Our tromp through India started in the desert ringed city of Jaisalmer, constantly caked in dust and cold, but sprinkled with spectacular food and vibrant culture creating a simple coziness I still long for. We had three days to prepare: gathering spare parts to ready the rickshaw, eating as much street food as possible (might as well get sick early and get it over with), and mentally gearing up by talking and debating tactics with the 200 or so other participants of the Adventurists Rickshaw Run. We could have spent six weeks trying to figure out how to be ready to hit the road, but alas, we had three days and trial by fire seemed in the end the best tactic.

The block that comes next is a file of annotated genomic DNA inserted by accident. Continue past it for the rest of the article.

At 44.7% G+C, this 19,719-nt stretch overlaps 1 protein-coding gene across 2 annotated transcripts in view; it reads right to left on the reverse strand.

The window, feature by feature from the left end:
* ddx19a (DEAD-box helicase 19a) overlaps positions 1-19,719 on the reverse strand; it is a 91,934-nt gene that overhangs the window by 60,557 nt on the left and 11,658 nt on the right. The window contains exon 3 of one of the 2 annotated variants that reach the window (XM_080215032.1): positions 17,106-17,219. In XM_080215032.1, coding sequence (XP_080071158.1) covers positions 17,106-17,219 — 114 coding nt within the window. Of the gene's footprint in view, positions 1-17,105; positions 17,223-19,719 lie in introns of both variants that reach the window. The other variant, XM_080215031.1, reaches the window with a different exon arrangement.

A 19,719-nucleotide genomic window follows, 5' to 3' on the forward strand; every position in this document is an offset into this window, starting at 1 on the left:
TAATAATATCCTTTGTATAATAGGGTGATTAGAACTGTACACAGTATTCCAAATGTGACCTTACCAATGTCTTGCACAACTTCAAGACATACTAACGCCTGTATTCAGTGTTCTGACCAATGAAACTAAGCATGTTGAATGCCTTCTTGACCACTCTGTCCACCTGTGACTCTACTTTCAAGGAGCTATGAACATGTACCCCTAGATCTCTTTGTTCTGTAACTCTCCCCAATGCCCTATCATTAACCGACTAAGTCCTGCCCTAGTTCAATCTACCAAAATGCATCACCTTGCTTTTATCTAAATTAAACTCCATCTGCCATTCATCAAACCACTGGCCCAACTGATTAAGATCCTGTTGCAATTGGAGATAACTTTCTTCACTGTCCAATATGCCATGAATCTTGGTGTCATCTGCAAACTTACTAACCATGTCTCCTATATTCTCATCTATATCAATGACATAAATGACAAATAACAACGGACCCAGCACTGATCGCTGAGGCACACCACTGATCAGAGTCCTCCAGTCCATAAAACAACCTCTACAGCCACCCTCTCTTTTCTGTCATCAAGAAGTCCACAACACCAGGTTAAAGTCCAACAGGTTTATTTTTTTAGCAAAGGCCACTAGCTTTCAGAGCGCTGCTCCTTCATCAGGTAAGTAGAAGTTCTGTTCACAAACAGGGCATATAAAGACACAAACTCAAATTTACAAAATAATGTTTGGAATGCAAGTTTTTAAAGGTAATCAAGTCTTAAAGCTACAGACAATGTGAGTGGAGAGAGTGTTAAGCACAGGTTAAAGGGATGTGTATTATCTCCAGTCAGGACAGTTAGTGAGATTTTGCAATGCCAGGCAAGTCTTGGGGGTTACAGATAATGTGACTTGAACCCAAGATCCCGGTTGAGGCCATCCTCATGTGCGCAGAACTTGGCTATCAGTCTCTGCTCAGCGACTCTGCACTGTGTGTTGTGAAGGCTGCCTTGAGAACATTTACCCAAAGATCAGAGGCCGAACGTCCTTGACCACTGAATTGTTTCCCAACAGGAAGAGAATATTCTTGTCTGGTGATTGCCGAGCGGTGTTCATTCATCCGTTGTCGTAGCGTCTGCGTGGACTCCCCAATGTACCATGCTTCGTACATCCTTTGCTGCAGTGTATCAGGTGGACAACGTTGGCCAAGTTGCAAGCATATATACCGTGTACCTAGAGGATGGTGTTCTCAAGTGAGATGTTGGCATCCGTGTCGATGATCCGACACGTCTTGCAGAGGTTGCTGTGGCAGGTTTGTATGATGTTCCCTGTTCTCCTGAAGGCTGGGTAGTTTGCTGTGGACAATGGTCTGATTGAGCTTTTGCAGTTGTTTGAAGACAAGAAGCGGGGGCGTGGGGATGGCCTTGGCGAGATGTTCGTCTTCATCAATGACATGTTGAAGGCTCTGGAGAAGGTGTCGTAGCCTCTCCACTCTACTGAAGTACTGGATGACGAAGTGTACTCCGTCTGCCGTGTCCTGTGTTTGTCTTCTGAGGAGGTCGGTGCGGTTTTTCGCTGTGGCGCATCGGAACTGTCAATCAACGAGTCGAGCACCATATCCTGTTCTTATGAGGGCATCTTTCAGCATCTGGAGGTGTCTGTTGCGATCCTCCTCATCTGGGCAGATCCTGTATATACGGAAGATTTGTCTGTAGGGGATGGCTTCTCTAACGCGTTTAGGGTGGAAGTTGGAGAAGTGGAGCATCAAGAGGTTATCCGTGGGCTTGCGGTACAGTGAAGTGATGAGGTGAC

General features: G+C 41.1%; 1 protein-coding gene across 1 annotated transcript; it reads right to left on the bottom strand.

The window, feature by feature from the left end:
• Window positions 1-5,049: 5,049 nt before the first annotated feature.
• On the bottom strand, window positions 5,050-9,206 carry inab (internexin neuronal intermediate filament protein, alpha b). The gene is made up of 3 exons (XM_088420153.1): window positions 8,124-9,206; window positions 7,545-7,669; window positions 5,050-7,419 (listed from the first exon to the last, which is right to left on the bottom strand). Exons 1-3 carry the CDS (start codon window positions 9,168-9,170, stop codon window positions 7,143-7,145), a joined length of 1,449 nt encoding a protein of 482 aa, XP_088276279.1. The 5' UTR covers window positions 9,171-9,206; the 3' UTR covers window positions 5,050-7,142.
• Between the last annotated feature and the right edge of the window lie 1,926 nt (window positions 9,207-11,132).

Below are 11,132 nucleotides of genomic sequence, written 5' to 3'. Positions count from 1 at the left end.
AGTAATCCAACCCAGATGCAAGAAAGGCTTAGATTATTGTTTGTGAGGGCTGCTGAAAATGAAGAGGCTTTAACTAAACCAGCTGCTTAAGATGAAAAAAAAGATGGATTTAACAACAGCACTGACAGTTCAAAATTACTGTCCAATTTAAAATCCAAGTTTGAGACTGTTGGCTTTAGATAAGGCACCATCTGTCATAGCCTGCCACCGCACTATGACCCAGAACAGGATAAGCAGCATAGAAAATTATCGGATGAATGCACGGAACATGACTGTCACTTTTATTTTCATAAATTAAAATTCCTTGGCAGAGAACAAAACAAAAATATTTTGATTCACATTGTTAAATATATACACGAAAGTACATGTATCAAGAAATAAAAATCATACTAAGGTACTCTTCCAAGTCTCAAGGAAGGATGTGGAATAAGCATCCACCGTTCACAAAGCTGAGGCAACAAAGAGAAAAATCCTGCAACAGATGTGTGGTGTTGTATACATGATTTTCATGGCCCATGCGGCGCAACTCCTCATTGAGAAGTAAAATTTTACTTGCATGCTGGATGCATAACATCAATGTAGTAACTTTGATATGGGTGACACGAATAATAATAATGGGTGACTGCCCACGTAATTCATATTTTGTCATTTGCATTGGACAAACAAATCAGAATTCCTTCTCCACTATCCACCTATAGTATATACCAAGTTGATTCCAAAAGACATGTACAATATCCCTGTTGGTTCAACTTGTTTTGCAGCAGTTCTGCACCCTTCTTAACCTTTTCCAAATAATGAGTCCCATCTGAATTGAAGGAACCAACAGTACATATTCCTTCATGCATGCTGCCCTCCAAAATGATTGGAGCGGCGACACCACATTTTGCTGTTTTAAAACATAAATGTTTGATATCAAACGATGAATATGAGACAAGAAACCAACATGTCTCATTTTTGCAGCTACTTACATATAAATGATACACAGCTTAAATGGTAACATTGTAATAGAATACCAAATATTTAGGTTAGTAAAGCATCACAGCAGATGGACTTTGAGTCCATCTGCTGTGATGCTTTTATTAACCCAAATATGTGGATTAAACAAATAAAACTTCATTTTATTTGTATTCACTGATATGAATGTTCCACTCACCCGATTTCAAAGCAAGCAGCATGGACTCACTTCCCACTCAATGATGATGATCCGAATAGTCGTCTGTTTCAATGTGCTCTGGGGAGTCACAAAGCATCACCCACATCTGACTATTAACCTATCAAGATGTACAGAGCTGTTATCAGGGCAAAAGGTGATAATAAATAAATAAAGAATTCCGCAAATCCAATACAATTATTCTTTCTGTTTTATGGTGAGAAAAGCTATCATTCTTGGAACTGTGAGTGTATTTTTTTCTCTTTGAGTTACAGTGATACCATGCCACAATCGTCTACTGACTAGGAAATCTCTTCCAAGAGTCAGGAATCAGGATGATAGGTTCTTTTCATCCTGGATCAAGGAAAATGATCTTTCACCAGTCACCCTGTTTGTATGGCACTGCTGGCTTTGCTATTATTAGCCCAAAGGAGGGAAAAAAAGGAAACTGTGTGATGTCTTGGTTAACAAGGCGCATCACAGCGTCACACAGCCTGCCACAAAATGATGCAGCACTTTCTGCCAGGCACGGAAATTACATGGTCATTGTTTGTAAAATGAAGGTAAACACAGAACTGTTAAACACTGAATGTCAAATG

We departed after an epic New Year’s celebration and snaked our way south. We would rise at six every morning, driving and driving and driving all day until the sun set and we would begin to search out places to stay. This quickly devolved into pulling over near roadside groups of locals and asking them for advice. Sometimes it worked beautifully, other times it did not! One of my favorite memories, when I thought we might really be in over our heads, was on a ten hour bender driving through the mountains towards Indian wine country near the city of Nashik. The first few hours of the day were spent on highways and slowly narrowing regional byways, stopping for chai and rocking out to Devil Makes Three or whatever Kesha we hadn’t ran through too many times already. Suddenly we found ourselves on dirt roads with potholes that swallowed us whole and spat us directly into the chaos of oncoming traffic with no guard rails, time and time again. We were in it…and at that point, we had to buckle down and give’r through the toughest of the tough. This is what we came here for, and we would make it happen. We didn’t have topo-maps of the area to predict what was ahead, all we knew was our goal for the day was Nashik and we needed to get somewhere close to it. We snaked our way along like this nearly running out of petrol multiple times, only twice going off the road completely, and celebrating at the mesa petrol stop with a much needed beer and chance to cool the engine. It was gnarly and addicting to not know if it was going to get worse or better. Eventually the mountains spat us out into vineyards and in the distance - Nashik greeted us like we were coming home. We sputtered into the city covered in grime, cramped hands from holding on, and a whole new understanding of driving unsuitable vehicles under our belt. It was chaos yet absolutely worth the brutal moments of uncertainty. It truly was travel in the fullest essence of the word, an adventure towards unknown destinations with unknown outcomes that could only be addressed by holding on like a cowboy on a bucking bronco. We made it the full eight seconds…and a little more!"